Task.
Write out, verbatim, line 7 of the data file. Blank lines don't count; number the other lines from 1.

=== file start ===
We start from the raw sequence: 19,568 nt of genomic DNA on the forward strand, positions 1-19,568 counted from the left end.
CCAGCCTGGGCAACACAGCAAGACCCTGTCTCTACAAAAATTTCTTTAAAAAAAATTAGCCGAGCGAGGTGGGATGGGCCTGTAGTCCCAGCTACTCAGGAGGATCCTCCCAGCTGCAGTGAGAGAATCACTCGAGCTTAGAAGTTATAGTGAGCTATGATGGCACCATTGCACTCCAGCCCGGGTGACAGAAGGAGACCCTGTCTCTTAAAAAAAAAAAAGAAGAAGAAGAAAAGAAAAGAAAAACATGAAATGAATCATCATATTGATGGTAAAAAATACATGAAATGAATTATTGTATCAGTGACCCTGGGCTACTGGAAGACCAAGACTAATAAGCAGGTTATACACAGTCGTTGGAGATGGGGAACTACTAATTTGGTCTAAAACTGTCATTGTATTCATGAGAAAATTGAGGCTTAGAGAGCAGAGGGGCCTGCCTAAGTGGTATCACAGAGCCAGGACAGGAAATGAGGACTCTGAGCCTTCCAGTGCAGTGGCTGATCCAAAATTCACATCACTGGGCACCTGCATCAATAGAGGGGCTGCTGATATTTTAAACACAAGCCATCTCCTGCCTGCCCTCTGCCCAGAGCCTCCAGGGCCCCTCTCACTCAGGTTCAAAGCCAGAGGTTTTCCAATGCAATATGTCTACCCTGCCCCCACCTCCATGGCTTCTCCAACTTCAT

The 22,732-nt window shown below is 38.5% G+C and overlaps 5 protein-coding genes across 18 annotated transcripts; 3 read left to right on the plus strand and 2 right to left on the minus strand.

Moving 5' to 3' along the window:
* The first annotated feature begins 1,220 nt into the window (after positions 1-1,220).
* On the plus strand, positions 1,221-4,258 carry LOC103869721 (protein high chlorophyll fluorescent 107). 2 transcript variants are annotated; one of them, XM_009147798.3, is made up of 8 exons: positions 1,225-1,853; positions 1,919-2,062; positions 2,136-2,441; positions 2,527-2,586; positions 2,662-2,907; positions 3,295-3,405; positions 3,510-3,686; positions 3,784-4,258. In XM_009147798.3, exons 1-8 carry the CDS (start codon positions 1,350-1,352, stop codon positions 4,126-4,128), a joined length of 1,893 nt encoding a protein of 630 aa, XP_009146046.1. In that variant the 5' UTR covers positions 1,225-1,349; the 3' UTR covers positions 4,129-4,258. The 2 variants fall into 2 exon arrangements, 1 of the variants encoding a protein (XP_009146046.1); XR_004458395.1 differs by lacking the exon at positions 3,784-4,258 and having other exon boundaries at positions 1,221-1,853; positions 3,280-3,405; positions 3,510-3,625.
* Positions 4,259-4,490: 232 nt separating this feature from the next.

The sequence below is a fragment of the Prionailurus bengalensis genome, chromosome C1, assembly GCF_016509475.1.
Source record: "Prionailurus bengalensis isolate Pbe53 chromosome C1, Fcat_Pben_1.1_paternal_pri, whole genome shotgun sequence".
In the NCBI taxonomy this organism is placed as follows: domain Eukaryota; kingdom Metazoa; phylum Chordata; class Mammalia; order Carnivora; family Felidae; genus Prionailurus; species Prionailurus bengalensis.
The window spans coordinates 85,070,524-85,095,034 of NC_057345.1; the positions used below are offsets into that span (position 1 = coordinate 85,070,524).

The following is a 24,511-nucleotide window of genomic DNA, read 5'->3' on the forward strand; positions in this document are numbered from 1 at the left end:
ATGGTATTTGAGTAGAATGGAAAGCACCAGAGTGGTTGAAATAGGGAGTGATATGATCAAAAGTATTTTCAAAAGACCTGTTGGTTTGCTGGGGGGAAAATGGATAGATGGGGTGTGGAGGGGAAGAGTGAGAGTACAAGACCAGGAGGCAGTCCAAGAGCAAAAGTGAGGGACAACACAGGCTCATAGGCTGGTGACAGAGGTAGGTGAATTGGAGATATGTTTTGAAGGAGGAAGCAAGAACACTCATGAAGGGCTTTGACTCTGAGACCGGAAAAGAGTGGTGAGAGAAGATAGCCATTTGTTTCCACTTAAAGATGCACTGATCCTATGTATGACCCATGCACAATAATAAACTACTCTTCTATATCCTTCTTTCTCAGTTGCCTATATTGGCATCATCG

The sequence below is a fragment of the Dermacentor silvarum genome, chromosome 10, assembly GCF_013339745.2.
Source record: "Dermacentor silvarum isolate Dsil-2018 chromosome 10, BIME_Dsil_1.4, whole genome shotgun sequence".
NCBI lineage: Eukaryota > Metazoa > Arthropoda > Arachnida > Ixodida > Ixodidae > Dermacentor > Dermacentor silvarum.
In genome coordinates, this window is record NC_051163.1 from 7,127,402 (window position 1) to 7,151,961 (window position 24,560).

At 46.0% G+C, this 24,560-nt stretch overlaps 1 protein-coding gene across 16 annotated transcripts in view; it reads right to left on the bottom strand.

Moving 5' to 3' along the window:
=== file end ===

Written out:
* Positions 4,259-4,490: 232 nt separating this feature from the next.